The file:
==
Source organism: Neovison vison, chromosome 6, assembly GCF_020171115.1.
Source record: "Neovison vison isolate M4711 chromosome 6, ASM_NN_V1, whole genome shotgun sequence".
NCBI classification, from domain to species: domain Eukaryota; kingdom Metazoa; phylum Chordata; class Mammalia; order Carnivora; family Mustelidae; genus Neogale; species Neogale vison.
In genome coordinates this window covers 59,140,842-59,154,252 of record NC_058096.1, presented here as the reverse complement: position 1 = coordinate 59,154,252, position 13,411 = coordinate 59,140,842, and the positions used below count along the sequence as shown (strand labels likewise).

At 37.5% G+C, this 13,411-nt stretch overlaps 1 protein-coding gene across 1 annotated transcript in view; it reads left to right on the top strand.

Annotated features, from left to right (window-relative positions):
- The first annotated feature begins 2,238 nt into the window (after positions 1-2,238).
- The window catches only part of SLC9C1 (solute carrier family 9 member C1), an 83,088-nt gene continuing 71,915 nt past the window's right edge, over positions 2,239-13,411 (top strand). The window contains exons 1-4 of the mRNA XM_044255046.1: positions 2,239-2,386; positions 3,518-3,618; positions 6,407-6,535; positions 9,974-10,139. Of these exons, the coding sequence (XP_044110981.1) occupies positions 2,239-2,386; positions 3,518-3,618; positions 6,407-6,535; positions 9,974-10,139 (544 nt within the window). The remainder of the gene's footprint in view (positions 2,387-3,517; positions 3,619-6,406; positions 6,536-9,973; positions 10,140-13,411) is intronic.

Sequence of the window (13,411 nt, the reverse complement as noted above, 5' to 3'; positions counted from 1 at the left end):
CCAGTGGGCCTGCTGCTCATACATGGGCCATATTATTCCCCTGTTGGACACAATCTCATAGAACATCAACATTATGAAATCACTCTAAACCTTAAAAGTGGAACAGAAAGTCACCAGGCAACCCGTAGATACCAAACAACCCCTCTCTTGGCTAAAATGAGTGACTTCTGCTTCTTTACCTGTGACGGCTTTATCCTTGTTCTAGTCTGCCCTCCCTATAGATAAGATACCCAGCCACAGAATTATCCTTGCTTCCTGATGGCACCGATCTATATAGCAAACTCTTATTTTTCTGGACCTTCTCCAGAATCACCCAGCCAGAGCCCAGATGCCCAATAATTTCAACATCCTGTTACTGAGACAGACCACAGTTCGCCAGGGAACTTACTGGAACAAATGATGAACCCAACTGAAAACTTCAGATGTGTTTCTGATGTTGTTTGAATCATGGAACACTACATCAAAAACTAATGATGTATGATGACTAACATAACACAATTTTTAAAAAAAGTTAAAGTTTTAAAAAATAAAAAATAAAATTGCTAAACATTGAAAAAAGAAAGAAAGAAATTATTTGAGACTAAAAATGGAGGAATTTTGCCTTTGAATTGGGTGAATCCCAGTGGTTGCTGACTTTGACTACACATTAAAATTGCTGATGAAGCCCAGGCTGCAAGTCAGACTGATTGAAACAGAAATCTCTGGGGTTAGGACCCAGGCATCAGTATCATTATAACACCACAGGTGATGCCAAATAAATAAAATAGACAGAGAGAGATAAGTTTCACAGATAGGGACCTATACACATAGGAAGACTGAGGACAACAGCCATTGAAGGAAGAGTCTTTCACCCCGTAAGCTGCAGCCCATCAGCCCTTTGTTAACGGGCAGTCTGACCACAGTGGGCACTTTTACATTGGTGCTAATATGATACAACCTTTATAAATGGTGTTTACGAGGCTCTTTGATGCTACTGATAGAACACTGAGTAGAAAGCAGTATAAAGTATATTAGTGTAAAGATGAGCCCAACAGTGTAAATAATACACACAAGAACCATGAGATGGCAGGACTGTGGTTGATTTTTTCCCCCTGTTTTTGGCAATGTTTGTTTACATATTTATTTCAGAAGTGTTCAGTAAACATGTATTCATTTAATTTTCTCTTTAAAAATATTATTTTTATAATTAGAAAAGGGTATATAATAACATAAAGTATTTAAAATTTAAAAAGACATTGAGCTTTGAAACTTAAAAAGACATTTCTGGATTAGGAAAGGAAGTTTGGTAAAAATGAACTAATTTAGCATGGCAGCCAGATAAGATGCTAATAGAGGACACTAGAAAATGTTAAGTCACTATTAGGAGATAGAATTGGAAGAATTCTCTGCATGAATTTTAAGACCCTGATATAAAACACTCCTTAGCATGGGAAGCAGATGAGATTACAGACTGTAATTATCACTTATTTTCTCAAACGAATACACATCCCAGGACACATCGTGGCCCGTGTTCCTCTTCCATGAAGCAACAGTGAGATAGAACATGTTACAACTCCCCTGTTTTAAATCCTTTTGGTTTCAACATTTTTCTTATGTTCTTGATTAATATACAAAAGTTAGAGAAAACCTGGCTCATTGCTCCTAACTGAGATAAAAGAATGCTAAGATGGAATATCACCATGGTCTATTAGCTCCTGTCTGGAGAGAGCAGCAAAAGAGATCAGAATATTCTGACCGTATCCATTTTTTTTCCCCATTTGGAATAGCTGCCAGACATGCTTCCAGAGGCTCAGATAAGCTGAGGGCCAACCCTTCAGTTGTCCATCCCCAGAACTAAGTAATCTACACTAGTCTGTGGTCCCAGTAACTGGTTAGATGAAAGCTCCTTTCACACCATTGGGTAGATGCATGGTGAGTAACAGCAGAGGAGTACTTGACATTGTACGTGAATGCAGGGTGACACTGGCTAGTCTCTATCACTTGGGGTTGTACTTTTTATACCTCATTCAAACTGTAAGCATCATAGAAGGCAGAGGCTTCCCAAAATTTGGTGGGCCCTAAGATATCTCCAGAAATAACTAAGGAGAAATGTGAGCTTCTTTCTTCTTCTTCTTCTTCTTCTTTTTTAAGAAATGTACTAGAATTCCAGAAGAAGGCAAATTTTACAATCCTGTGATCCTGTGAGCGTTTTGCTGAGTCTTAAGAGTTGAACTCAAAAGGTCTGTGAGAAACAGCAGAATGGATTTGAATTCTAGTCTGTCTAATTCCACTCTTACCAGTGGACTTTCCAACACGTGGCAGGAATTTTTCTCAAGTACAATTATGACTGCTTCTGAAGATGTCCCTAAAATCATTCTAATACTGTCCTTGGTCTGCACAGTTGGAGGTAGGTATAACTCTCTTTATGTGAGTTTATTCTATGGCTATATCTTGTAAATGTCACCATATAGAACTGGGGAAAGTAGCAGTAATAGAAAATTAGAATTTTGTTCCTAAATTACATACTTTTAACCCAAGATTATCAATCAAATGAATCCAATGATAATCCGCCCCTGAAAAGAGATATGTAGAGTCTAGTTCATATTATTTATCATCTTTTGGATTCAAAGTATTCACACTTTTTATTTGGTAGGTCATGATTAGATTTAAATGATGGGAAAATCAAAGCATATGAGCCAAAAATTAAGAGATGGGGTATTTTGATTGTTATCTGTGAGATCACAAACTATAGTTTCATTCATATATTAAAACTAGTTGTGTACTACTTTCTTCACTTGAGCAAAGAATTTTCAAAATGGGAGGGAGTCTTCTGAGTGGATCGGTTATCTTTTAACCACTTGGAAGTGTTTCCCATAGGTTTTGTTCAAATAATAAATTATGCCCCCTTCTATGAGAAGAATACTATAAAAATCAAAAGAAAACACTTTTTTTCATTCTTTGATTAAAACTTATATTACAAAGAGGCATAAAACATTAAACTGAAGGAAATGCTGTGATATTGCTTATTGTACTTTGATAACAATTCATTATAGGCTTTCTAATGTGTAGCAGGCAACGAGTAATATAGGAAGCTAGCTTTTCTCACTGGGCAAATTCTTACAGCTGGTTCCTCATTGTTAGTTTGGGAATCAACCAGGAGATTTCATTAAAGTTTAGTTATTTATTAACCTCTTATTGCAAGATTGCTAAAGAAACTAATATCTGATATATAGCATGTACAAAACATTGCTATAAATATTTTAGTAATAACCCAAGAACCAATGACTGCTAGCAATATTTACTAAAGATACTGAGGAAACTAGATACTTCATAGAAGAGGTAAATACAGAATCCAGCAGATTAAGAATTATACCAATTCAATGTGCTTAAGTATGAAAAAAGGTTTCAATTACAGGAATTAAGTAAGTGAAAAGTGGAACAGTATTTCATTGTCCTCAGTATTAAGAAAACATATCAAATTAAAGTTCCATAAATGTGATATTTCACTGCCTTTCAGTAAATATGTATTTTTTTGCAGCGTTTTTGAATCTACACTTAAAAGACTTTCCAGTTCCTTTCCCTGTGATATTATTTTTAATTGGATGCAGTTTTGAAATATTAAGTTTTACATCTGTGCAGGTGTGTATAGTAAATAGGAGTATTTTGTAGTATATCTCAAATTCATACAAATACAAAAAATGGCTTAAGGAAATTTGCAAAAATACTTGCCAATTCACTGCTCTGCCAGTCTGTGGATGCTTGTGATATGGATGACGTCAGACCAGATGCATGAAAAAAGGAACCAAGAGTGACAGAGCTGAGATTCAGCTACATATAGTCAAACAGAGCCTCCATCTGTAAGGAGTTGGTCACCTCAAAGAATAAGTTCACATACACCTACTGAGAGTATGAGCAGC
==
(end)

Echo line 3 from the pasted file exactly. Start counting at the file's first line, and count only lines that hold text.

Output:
NCBI classification, from domain to species: domain Eukaryota; kingdom Metazoa; phylum Chordata; class Mammalia; order Carnivora; family Mustelidae; genus Neogale; species Neogale vison.